"You're a fast learner, and so long as you're safely at the Old Lodge, you're among friends. But no more visitors for the time being. Now, what have you been writing?"
"My name, mostly."
Matthew flipped a few pages in my book, examining what I'd recorded. One eyebrow lifted. "You've been preparing for your economics and culinary examinations, too. Why don't you write about what's happening here at the house instead?"
"Because I need to know how to manage in the sixteenth century. Of course, a diary might be useful, too." I considered the possibility. It would certainly help me sort out my still-muddled sense of time. "I shouldn't use full names. People in 1590 use initials to save paper and ink. And nobody reflects on thoughts or emotions. They record the weather and the phases of the moon."
"Top marks on sixteenth-century English record keeping," said Matthew with a laugh.
"Do women write down the same things as men?"
He took my chin in his fingers. "You're impossible. Stop worrying about what other women do. Be your own extraordinary self." When I nodded, he kissed me before returning to his table.
Holding the pen as loosely as possible, I began a fresh page. I decided to use astrological symbols for the days of the week and record the weather as well as a few cryptic notes about life at the Old Lodge. That way no one reading them in a future time would find anything out of the ordinary. Or so I hoped.
31 October 1590 rain, clearing
On this day I was introduced to my husband's good friend CM
1 November 1590 cold and dry
In the early hours of the morning I made the acquaintance of GC. After sunrise, T H,
HP, WR arrived, all friends of my husband. The moon was full. Some future scholar might suspect that these initials referred to the School of Night, especially given the name Roydon on the first page, but there would be no way to prove it. Besides, these days few scholars were interested in this group of intellectuals. Educated in the finest Renaissance style, the members of the School of Night were able to move between ancient and modern languages with alarming speed. All of them knew Aristotle backward and forward. And when Kit, Walter, and Matthew began talking politics, their encyclopedic command of history and geography made it nearly impossible for anyone else to keep up. Occasionally George and Tom managed to squeak in an opinion, but Henry's stammer and slight deafness made his full participation in the intricate discussions impossible. He spent most of the time quietly observing the others with a shy deference that was endearing, considering that the earl outranked everyone in the room. If there weren't so many of them, I might be able to keep up, too.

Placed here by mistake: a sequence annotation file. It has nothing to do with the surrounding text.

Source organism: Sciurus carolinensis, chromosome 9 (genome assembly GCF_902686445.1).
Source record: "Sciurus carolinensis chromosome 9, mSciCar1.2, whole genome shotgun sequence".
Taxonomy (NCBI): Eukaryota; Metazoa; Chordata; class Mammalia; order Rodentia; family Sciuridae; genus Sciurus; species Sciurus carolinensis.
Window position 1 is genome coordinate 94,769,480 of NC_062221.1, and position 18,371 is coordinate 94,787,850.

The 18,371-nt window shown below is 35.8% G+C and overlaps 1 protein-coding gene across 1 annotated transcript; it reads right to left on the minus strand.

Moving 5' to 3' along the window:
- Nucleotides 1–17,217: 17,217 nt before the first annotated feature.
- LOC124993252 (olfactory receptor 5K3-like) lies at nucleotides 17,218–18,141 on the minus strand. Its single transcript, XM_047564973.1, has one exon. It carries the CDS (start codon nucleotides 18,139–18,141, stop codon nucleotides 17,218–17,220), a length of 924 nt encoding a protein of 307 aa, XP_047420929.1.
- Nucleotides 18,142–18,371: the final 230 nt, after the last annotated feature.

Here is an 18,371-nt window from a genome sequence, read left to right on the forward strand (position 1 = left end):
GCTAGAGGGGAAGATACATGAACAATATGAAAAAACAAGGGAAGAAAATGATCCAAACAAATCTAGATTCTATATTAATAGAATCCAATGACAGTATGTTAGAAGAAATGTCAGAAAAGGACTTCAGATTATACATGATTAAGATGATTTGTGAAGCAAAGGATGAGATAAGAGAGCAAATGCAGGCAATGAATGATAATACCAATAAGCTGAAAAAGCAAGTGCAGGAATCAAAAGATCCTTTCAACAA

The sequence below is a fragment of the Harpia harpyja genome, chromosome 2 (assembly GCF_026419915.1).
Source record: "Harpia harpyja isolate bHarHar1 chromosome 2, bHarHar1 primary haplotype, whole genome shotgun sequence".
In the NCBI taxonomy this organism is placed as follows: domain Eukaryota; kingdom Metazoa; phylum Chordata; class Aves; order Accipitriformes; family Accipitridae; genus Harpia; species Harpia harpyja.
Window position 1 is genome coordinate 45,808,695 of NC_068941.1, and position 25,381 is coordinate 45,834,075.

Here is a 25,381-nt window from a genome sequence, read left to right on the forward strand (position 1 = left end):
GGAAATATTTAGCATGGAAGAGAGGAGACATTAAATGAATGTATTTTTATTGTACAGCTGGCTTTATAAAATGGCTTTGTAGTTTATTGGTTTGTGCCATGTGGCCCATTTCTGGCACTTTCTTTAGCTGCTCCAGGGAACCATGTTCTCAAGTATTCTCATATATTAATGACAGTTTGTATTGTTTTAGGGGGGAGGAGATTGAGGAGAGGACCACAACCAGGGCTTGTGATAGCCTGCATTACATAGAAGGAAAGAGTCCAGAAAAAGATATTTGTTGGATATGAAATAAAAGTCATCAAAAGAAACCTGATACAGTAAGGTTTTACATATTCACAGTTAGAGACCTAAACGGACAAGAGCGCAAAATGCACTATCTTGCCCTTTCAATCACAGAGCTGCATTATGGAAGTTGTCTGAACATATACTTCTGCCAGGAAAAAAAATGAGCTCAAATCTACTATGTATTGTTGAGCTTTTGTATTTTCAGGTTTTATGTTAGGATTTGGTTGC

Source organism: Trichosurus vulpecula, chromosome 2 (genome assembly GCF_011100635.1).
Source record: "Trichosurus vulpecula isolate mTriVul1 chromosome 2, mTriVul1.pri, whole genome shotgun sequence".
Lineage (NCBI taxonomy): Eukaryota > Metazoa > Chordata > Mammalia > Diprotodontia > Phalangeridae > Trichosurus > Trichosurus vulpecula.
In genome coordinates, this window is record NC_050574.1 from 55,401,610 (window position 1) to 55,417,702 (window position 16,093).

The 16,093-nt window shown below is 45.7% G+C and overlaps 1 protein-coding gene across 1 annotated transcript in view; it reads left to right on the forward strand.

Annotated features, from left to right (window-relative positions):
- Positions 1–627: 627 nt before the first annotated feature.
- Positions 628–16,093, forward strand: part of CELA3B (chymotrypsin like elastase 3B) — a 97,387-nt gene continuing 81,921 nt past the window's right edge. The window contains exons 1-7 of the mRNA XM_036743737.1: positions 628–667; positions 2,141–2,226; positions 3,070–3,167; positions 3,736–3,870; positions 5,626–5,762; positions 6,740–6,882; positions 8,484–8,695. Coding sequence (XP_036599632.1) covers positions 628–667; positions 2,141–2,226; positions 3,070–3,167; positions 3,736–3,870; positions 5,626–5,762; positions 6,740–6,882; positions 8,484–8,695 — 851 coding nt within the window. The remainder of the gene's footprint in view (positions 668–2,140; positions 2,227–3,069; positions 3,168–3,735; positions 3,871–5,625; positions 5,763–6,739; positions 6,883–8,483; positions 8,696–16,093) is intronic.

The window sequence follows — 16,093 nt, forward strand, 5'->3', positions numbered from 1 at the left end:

As for Matthew, gone was the thoughtful scientist brooding over his test results and worrying about the future of the species. I'd fallen in love with that Matthew but found myself doing so all over again with this sixteenth-century version, charmed by every peal of his laughter and each quick rejoinder he made when battles broke out over some fine point of philosophy. Matthew shared jokes over dinner and hummed songs in the corridors. He wrestled with his dogs by the fire in the bedroom-two enormous, shaggy mastiffs named Anaximander and Pericles. In modern Oxford or France, Matthew had always seemed slightly sad. But he was happy here in Woodstock, even when I caught him looking at his friends as though he couldn't quite believe they were real.
"Did you realize how much you missed them?" I asked, unable to refrain from interrupting his work.
"Vampires can't brood over those we leave behind," he replied. "We'd go mad. I have had more to remember them by than is usually the case: their words, their portraits. You forget the little things, though-a quirk of expression, the sound of their laughter."
"My father kept caramels in his pocket," I whispered. "I had no memory of them, until La Pierre." When I shut my eyes, I could still smell the tiny candies and hear the rustle of the cellophane against the soft broadcloth of his shirts.
"And you wouldn't give up that knowledge now," Matthew said gently, "not even to be rid of the pain."
He took up another letter, his pen scratching against the page. The tight look of concentration returned to his face, along with a small crease over the bridge of his nose. I imitated the angle at which he held the quill, the length of time that elapsed before he dipped it in the ink. It was indeed easier to write when you didn't hold the pen in a death grip. I poised the pen over the paper and prepared to write more.